Ask others to help. If you don't succeed in a one-on-one meeting, plan another intervention. This time, invite family members and friends into the discussion — children, grandchildren, spouses, parents, co-workers . . . anyone who has been personally, negatively affected by the alcoholic's drinking. Tell them to be prepared to share specific examples of how the drinker has hurt them through his alcohol abuse. Each person should have an opportunity to offer his thoughts.

Begin the discussion with the drinker when he is sober and when you know the family members can remain calm and firm, preferably at home or in the office of an intervention counsellor. Use the same approach you did in the personal intervention – specific examples of the negative effects of his drinking and the disappointment, anger and frustration all those around him feel because of it. Use statements that will show the drinker the truth of his behaviour: "Dad, you've been drinking all my life. I remember coming home from a date, wanting to tell you about it and finding you passed out on the couch. Now I want to bring my children to visit you, but I'm afraid to because I don't want them to see how angry and unkind alcohol makes you. My kids want to spend time with you, but I won't let them until you stop drinking."

Don't be afraid to say how you really feel; an intervention won't succeed if you worry more about the alcoholic's feelings than you do about getting him to seek help for his problem.

Get professional help. If you still aren't able to convince the family member to seek treatment with a family intervention, bring in an intervention counsellor or pastor to assist you. A professional may be able to help you be more candid and direct in your comments about the alcoholic's drinking and help the alcoholic to see the truth – that his problem is not his alone; he is causing his whole family to suffer.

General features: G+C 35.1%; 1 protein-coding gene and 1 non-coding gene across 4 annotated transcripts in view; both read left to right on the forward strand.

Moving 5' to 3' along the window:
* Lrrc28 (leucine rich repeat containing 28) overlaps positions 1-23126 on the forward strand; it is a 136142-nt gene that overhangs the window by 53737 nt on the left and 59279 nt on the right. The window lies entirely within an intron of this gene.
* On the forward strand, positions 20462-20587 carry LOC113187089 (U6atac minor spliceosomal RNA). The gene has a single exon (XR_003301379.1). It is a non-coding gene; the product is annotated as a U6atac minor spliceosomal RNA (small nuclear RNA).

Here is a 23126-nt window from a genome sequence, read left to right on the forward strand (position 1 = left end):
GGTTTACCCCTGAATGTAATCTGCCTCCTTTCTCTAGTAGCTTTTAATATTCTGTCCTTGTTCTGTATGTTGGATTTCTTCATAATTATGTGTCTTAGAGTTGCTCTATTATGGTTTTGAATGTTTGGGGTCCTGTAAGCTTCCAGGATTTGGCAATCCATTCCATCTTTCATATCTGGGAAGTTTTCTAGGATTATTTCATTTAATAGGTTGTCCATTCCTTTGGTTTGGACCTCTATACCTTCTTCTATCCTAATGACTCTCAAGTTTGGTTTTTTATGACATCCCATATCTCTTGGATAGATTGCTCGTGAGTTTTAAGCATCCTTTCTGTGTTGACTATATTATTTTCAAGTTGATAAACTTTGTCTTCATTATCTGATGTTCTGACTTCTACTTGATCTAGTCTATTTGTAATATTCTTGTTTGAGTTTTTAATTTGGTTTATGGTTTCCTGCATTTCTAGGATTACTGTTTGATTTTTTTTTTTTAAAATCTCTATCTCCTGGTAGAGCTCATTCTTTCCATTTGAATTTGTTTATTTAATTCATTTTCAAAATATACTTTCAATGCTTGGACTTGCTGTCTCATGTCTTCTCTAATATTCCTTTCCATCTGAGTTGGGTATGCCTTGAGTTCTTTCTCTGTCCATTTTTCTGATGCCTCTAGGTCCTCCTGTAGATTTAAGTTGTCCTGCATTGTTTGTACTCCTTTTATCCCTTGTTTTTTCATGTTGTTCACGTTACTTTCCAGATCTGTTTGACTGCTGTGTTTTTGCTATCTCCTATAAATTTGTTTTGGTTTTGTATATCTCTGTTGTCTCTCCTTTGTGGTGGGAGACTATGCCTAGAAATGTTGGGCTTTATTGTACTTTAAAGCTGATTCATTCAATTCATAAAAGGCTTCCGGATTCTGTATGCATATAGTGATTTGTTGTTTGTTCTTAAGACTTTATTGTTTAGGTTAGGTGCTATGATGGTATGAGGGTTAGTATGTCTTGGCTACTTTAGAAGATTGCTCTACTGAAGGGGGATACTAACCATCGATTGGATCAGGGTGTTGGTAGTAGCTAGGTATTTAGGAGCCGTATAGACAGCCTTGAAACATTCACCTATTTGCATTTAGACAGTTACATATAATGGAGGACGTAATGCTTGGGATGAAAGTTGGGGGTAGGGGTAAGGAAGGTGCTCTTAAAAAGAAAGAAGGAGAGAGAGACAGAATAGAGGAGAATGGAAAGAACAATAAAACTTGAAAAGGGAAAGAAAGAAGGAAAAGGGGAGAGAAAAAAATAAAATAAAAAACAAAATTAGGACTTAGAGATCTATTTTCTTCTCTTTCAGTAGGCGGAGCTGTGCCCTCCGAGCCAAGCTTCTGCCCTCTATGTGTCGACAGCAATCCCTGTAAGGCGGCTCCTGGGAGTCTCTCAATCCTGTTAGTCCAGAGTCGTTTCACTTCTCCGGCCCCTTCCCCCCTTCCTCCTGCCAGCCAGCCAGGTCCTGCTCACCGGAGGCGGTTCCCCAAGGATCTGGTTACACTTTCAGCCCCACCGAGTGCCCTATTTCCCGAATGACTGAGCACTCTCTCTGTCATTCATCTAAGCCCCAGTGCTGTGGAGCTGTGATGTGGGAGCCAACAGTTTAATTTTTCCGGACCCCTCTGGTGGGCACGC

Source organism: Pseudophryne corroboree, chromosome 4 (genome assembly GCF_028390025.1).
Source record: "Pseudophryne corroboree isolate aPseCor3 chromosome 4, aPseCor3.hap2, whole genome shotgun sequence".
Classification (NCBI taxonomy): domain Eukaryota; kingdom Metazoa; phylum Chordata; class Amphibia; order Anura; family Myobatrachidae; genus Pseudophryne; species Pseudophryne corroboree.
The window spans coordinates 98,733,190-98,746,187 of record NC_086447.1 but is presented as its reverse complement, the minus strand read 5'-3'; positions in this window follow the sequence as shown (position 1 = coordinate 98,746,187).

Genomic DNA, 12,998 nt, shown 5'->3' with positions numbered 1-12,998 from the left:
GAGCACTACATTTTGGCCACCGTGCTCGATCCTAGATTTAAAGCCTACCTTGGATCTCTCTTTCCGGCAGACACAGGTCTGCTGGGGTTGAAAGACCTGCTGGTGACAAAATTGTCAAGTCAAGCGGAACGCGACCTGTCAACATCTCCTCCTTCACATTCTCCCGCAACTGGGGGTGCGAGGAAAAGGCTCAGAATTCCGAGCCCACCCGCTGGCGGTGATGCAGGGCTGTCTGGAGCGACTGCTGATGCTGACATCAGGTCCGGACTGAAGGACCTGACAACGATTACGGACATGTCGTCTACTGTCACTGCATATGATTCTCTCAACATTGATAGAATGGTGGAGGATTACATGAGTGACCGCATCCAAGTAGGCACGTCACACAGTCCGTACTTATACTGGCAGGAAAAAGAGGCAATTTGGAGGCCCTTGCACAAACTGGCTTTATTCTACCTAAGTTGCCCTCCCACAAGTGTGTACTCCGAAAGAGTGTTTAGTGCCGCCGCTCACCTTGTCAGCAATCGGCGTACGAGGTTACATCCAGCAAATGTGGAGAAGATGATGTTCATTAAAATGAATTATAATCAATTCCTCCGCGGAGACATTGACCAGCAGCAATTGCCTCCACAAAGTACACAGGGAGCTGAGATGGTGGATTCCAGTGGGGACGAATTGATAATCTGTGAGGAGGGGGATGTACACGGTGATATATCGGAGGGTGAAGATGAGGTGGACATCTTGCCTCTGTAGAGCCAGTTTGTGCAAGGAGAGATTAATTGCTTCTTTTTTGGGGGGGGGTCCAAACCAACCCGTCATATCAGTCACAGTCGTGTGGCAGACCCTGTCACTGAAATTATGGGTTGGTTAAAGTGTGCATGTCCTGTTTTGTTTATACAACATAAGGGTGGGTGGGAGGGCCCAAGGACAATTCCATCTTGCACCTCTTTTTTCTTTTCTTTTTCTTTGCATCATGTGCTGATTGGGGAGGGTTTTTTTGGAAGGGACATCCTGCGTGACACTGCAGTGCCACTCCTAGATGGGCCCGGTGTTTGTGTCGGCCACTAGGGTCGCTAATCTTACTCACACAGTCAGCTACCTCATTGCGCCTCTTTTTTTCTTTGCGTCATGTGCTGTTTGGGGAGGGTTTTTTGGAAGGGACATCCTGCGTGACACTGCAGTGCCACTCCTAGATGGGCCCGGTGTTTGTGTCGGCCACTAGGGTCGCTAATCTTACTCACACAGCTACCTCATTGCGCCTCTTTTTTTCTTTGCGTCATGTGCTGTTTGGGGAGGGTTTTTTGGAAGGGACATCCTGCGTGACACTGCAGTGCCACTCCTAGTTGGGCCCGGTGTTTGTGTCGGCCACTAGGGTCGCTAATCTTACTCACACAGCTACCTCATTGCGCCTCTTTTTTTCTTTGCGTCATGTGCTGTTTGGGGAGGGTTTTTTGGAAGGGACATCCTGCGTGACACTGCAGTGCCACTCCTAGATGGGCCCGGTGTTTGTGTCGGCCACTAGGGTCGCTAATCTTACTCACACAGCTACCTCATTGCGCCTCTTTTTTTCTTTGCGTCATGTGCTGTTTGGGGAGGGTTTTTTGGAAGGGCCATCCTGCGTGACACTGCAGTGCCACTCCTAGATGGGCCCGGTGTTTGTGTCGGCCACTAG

Set consequences for the problem. Let the alcoholic know you mean business. If his drinking problem is in social situations, tell him you will no longer attend events with him where drinking is included if he doesn't seek treatment. If he drinks at home, tell him you will change the locks on the house or that you will move out if he doesn't get sober. Make the consequences something that will be difficult for the alcoholic to live with, but be sure you don't use threats you're not willing to carry out. Then, if the alcoholic still won't get help for his problem, follow through with the consequences.

Offer hope in solving the problem. Though not all alcoholics successfully give up drinking, many – especially those with the support of family and friends – kick the habit. While he's in the treatment centre, the alcoholic will have restricted freedom including no drugs or alcohol and, depending on the treatment centre, no smoking. He may not even be allowed visitors for a time. Though all this may frustrate him – and you – remember that the rules are to help him get sober so he can leave treatment and restart his life. Let the addicted person know you will be there as he begins the long road to recovery and that you'll stand by him throughout the journey.

© 2002 Lisa Brock. Reprinted from Used with permission.